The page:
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Causes of Tinnitus

Tinnitus (literally “ringing” in Latin) is characterized by ringing, buzzing, or noises that originate in the ear or the head, and can cause discomfort and stress.

Though this condition is usually not dangerous, it can be a symptom of another health problem or underlying condition. Tinnitus can cause so many stressful side effects, including fatigue, sleep problems, concentration difficulty, memory problems, depression, anxiety, and irritability. Though it's not necessarily serious, it can be quite debilitating.

The quality of the tinnitus refers to the description by the patient of the tinnitus. It may be a ringing, buzzing, cricket, ocean, or other type of sound. Also, the quality may be multiple sounds or a singular sound. Tinnitus is a very common disorder, and may be:

  • Intermittent, constant, or fluctuating
  • Mild or severe
  • Varied in nature, from a low roaring sensation to a high-pitched type of sound
  • Associated with a hearing loss

What Causes Tinnitus?

Tinnitus may have several underlying causes. Your doctor may begin investigating the condition by first finding out what kind of tinnitus you suffer from. There are two general types of tinnitus: subjective and objective tinnitus.Subjective tinnitus means that only you can hear the noise or ringing in your ears. Objective tinnitus means that it may be possible for your physician to also hear the noise or ringing while performing an exam - this type of tinnitus is rare.

Tinnitus may be produced in one or more locations, called the site of lesion. The cause of tinnitus may be one or many.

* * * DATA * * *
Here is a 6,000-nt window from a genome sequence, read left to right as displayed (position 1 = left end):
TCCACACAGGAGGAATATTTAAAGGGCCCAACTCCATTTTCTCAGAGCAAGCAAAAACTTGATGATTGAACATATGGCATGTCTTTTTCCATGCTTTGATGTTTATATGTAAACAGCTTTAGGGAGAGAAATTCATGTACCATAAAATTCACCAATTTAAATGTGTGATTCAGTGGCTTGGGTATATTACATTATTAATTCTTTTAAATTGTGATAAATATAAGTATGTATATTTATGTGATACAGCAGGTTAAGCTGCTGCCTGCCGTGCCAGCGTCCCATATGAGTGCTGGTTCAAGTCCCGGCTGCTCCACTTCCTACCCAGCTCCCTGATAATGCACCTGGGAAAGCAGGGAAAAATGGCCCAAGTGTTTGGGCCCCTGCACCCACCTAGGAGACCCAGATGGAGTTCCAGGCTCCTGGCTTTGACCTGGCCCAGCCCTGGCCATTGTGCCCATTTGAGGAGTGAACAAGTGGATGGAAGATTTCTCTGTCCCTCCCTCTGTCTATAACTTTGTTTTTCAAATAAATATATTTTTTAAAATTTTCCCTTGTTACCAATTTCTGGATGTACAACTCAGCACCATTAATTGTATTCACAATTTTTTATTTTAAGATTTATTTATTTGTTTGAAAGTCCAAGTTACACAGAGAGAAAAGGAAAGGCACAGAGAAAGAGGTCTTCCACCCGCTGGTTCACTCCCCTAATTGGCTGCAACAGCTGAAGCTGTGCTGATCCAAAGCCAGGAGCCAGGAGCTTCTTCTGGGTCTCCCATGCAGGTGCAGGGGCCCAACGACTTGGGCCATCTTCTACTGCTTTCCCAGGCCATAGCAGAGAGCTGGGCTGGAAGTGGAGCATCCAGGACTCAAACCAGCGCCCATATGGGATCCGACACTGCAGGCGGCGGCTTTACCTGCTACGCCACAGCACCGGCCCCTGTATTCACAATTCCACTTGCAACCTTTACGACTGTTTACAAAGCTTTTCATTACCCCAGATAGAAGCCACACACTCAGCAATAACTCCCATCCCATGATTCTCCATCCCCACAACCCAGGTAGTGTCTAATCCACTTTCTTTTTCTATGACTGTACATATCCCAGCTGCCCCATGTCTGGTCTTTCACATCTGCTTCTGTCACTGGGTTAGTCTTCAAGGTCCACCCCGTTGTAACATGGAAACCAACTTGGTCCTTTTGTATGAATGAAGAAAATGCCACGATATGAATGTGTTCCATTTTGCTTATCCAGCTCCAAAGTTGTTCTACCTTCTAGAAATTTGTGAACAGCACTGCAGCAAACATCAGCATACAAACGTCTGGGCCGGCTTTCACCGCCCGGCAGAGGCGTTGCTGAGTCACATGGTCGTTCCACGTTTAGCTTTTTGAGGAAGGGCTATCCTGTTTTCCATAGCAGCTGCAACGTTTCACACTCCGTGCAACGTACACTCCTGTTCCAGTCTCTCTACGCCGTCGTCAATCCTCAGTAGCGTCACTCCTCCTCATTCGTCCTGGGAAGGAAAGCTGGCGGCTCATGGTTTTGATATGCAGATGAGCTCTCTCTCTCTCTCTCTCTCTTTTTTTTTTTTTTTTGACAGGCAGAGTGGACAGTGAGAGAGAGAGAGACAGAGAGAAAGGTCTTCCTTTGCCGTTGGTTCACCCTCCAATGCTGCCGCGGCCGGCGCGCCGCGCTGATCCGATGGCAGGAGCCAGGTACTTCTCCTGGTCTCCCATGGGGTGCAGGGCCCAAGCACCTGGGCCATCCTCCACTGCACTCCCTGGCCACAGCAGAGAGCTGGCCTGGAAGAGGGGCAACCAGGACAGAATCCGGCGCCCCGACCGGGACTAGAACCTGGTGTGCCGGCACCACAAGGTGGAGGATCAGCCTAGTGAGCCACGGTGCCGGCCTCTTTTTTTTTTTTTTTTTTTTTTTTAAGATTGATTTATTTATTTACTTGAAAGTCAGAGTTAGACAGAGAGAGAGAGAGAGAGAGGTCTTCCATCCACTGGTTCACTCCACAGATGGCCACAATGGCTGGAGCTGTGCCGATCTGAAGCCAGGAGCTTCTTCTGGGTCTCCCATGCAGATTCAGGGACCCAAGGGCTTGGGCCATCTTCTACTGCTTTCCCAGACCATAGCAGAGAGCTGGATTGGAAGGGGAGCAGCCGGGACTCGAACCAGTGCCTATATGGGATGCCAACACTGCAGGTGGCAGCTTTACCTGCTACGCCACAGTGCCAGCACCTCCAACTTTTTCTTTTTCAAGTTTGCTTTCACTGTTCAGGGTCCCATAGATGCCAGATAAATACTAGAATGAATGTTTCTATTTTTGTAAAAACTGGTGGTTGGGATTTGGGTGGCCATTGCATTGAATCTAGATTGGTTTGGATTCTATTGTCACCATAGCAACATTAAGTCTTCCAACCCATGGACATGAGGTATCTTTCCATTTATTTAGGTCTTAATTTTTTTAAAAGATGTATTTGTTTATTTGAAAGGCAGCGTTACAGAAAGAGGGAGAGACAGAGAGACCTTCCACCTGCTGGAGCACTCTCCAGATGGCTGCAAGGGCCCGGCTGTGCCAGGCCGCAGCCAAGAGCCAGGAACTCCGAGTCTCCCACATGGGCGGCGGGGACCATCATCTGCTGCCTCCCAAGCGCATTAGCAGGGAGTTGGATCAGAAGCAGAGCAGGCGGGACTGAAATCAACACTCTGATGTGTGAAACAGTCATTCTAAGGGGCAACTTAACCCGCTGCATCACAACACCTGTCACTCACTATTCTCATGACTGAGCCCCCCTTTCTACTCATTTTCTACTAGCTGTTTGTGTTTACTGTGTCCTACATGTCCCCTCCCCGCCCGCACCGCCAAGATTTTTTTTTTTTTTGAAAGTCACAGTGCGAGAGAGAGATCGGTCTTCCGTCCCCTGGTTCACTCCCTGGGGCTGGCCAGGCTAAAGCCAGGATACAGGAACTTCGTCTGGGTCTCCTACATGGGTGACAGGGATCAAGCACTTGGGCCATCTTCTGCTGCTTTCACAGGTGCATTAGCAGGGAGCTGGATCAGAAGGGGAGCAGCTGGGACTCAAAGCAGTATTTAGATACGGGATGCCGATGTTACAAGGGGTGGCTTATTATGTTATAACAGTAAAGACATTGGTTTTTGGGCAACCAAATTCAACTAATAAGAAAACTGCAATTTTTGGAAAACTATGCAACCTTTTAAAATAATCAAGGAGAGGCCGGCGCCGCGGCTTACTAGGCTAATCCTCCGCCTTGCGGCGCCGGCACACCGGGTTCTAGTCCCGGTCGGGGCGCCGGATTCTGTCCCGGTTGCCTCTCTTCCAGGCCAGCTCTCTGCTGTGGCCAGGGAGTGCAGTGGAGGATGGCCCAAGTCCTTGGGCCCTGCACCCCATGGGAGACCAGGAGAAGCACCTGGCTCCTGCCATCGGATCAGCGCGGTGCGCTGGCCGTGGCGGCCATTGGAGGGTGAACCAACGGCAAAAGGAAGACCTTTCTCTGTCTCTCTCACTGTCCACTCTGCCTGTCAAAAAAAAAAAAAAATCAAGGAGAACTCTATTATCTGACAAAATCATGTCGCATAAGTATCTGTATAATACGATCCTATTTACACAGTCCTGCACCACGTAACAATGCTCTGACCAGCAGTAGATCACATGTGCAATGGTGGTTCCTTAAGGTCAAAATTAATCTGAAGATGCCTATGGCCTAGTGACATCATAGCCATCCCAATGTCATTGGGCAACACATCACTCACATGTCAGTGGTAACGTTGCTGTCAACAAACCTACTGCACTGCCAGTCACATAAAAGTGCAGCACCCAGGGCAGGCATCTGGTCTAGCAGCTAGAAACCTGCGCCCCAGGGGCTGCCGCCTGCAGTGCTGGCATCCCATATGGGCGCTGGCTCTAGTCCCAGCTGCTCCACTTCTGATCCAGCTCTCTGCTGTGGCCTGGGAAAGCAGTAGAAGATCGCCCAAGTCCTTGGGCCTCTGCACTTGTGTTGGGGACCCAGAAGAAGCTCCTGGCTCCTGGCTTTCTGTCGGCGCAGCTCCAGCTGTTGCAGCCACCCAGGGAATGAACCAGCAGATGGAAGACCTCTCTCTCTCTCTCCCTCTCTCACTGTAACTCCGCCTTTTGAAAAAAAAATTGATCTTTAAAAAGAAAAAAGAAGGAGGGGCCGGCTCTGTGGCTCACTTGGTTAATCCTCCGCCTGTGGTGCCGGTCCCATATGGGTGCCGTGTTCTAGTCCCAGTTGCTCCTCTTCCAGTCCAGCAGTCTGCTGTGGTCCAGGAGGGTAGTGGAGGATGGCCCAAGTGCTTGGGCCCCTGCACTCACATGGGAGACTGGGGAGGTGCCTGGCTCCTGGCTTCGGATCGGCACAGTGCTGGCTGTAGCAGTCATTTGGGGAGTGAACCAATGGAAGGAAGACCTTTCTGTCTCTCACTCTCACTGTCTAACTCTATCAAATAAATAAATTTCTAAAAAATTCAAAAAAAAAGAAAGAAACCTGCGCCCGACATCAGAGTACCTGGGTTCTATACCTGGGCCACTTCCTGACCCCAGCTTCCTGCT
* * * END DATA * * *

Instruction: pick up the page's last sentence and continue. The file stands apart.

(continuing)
• Peripheral site lesion - One located on the auditory nerve or cochlea, and includes dysfunction established within the auditory system that extends up to, but not involving, the brainstem.
  • Central site of lesion - This refers to involvement of the central auditory pathways, beginning at the brainstem and involving other portions of the central nervous system.

Tinnitus may originate from various lesions and from different sites. The auditory system involves highly complicated inner ear structures, many nerve pathways, and a great amount of nuclei that form a complex neural network. Pinpointing the cause of tinnitus to a certain structure becomes questionable.

This is demonstrated by patients who have had unyielding tinnitus after having surgery on their ear or incurring severe diseases of the ear. In an attempt to relieve the tinnitus, cutting the auditory nerve is often done. When the tinnitus is persistent, this indicates that the site of lesion causing the tinnitus likely shifted into the central nervous system.

There are many other causes related to the ear which would result in tinnitus. These include:

  • Abnormal neural activity - Tinnitus could be explained by abnormal neural activity in the auditory nerve fibers, which may occur if there is a partial breakdown of the myelin covering of individual fibers. A defect in the hair cell would trigger the discharge of connected nerve fibers.
  • Chronic cochlear disorders - There may be increased spontaneous activity in the hair cells and neurons, resulting in tinnitus. There are two different kinds of afferent fibers in the auditory nerve: inner hair cell fibers with large diameters and outer hair cells fibers with small diameters. Thus, loss of signals from the cochlea might trigger tinnitus as a manifestation of a functional imbalance between the two sets of fibers. In addition, other abnormal changes of the cochlear fluids may result in tinnitus.